The $1 billion requested for the Safe Return to Class Fund is part of a $2-billion program to help provinces and territories cover the costs of adapting the education sector to ensure a safe return to class and cover costs related to increased hand sanitization and hygiene, personal protective equipment and cleaning supplies.
Another $1 billion for the Safe Return to Class Fund was already approved under the authority of the Financial Administration Act. It is disclosed in the Supplementary Estimates (B) document as a statutory item, the Financial Administration Act being the relevant authority.
Since that section of the Financial Administration Act was repealed on September 30, it required the second instalment of $1 billion to be requested in a supply bill.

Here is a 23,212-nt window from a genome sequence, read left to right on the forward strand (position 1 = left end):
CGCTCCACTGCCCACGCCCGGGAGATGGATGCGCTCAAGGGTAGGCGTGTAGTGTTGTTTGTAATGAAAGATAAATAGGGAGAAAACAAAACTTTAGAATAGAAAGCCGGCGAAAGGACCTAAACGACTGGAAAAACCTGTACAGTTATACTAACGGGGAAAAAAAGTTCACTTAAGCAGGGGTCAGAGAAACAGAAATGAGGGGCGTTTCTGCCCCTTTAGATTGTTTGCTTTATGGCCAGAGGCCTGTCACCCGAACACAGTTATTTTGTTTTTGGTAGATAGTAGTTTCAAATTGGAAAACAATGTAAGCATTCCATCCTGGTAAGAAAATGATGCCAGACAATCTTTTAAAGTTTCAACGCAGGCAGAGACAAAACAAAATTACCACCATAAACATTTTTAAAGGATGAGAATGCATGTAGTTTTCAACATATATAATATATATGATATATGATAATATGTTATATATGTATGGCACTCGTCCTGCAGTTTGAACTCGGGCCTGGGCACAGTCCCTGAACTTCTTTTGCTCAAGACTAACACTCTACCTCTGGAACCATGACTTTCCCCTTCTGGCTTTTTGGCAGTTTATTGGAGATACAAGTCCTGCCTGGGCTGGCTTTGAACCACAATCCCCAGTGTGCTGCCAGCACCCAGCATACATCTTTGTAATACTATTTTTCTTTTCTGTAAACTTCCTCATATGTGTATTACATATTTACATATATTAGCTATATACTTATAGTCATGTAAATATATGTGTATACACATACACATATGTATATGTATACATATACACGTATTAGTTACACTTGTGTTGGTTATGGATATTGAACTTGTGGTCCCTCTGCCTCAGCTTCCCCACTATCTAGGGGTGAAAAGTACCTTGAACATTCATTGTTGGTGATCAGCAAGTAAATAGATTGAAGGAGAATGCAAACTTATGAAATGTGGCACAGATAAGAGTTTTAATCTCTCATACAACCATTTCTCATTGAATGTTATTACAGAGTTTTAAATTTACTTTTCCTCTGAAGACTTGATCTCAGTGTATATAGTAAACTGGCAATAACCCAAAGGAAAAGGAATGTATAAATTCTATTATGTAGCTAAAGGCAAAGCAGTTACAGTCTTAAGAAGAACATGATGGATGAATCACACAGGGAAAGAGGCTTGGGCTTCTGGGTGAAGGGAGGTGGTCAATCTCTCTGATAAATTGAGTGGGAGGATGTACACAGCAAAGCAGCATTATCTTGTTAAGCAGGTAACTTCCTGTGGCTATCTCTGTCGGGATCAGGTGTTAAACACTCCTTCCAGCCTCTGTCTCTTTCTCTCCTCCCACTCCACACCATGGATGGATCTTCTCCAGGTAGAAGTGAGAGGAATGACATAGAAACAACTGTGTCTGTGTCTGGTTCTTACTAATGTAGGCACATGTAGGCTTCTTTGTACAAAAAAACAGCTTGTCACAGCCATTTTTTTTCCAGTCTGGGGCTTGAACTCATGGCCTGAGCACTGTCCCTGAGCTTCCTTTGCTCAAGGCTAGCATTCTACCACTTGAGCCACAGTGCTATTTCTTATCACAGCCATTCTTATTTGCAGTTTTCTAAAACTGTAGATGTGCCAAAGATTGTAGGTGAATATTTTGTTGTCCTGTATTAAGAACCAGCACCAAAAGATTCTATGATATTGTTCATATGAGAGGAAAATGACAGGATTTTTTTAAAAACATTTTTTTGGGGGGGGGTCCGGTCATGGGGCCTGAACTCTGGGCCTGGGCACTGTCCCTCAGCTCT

As I indicated previously, the Department of Finance is requesting $700 million for the Safe Restart Agreement. The Safe Restart Agreement is a $19-billion program, which supports all of the provinces and territories in restarting their economies, notably in the areas of health care, testing and contact tracing support, child care, sick leave, municipalities and personal protective equipment procurement.
While $700 million is being requested by the Department of Finance in this supply bill, the department has already been provided with $12.2 billion as a statutory amount under the authority of the Financial Administration Act.
However, that section of the Financial Administration Act was repealed on September 30. Any payments after that date must be approved by a supply bill.